When It Comes To Lending, Multifamily And Industrial Projects Rule
When it comes to funding, developers are more likely to get a loan from a lender for an industrial or multifamily development than in other sectors, experts said.
Commerce coming from the ports of Los Angeles and the shortage of housing in and across the Los Angeles region are driving the demand for industrial and multifamily projects and lenders are competing to provide the funding, said several experts at Bisnow's LA Capital Markets and Foreign Investments event Wednesday at the JW Marriott in downtown Los Angeles.
“In the Southern California multifamily [market], lenders are very aggressive,” Schiff said. “Despite the Treasury hike over the past few months, rates are still at historically low levels and lenders continue to write aggressively.”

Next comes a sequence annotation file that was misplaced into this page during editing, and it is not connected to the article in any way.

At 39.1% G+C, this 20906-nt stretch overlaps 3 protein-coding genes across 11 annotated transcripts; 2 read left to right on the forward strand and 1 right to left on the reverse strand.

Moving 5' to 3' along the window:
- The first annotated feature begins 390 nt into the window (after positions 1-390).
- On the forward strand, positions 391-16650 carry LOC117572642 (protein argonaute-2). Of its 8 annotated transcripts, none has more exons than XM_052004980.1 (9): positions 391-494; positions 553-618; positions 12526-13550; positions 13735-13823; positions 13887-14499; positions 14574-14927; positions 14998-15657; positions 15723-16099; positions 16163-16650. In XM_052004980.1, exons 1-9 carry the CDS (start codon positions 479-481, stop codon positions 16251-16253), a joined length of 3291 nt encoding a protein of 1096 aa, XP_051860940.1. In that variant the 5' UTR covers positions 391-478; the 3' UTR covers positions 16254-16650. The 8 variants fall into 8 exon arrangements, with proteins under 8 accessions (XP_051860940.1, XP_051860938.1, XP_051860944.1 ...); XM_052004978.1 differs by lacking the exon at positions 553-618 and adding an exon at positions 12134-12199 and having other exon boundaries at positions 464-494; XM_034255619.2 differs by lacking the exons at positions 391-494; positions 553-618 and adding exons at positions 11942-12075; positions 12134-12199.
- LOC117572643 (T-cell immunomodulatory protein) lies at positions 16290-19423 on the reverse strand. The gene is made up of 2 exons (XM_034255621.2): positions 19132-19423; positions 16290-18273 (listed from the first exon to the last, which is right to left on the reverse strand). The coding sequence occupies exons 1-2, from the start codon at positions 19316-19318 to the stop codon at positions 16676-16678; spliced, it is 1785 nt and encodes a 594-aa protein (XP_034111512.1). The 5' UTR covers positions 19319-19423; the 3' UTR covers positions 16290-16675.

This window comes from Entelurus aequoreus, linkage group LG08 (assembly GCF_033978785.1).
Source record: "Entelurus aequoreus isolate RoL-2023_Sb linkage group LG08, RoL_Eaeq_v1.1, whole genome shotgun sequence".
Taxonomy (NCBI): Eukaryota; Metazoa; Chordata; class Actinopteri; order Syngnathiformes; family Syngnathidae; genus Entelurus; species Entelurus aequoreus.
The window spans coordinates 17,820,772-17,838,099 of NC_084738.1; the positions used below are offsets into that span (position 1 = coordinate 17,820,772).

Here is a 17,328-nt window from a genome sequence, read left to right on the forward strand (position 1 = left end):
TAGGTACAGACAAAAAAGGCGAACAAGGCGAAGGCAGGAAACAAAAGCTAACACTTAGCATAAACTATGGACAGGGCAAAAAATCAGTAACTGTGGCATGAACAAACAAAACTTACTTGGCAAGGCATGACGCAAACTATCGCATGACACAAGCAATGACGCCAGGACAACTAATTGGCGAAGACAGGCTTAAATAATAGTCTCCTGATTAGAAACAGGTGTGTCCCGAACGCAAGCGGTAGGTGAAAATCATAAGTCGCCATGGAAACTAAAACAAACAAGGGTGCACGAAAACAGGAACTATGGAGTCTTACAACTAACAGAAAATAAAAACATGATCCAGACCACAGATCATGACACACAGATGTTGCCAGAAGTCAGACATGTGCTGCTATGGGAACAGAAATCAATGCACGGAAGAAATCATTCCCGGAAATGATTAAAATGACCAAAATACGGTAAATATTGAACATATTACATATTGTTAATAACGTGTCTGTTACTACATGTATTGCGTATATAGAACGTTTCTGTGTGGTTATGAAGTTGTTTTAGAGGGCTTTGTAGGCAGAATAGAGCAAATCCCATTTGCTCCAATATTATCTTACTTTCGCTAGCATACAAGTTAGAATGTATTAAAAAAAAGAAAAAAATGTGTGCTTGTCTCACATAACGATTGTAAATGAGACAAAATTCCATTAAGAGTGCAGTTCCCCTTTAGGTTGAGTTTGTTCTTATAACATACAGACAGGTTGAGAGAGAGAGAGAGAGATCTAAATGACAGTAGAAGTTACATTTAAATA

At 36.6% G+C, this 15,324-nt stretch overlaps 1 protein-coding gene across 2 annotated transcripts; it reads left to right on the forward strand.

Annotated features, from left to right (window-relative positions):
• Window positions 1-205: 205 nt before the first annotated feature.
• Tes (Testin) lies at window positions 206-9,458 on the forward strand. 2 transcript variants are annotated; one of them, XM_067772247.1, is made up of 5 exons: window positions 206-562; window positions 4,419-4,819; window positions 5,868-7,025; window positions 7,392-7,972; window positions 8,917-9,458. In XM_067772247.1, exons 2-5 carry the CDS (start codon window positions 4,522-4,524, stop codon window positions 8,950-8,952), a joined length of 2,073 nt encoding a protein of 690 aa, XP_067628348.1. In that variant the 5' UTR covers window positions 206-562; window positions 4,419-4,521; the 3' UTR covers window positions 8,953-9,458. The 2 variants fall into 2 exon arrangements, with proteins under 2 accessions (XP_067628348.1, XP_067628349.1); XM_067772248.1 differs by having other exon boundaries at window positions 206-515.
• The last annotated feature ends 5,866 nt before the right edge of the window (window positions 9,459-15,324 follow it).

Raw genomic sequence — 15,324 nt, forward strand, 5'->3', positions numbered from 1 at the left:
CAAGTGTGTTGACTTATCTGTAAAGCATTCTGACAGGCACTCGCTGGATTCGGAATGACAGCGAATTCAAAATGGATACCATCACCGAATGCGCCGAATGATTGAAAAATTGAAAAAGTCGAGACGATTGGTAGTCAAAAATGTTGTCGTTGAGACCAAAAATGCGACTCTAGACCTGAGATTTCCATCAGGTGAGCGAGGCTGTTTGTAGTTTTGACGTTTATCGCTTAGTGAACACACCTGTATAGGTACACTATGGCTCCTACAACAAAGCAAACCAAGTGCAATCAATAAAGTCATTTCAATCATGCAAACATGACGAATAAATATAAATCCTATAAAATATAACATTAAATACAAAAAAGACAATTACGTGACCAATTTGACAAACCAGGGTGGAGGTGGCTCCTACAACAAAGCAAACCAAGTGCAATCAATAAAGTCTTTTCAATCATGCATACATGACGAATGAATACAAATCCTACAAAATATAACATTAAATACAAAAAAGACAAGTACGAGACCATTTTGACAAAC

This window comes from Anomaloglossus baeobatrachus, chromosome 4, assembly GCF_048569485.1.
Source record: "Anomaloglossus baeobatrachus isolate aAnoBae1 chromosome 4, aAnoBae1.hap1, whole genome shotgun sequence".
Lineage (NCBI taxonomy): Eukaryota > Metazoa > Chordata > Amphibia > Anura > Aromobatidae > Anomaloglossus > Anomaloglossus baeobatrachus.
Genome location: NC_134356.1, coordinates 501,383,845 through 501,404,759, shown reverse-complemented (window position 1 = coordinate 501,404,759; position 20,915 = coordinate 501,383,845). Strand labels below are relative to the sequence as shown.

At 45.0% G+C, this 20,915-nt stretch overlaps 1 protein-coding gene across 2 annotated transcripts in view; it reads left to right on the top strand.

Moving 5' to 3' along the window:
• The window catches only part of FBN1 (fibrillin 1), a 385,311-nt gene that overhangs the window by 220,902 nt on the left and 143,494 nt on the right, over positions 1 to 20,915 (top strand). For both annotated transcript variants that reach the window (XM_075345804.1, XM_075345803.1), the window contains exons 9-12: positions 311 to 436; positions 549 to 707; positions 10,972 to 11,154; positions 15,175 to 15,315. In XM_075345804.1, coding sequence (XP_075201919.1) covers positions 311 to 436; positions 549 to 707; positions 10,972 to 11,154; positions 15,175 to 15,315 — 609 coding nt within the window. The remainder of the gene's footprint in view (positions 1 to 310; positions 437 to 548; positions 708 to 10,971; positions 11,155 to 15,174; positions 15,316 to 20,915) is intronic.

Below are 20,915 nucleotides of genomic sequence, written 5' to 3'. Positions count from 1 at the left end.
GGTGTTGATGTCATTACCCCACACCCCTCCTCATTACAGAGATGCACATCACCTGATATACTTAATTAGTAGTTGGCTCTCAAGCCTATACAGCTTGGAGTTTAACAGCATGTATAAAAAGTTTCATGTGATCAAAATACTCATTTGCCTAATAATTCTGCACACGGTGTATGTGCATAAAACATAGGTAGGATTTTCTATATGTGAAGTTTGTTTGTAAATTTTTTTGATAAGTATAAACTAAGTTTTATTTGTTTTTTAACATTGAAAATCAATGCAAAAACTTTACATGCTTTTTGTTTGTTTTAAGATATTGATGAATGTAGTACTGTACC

Pender Capital co-founder Zach Murphy said multifamily projects are not only doing well in Los Angeles and the Southern California market but in big cities across the nation.
But the hottest industry in Southern California at the moment is industrial, Murphy said.
“We love industrial,” he said. “The market is more industrial here. It’s not going anywhere. As long as we have the largest combination of ports that is still going to be a strong asset class.”
While multifamily and industrial projects are seeing heavy lending activity, brick-and-mortar retail is down but could still be a viable investment.
A recent Deloitte study found the retail market is expected to grow 3.2% to 3.8%. With unemployment low, disposable income rising and the strength of the housing market and stock market, consumers have more money to spend that retailers will compete to capture.
Many retail companies will serve an increasingly important dual in-store and online role, the Deloitte study said.
“It’s still a good-performing asset,” Williams said. “If you've got a good grocery-anchored, strong sales per square foot [product] and in a strong location that’s still a pretty resilient product type.”
“We’re not huge fans of retail generally,” Murphy said. “But good retail can be great real estate.”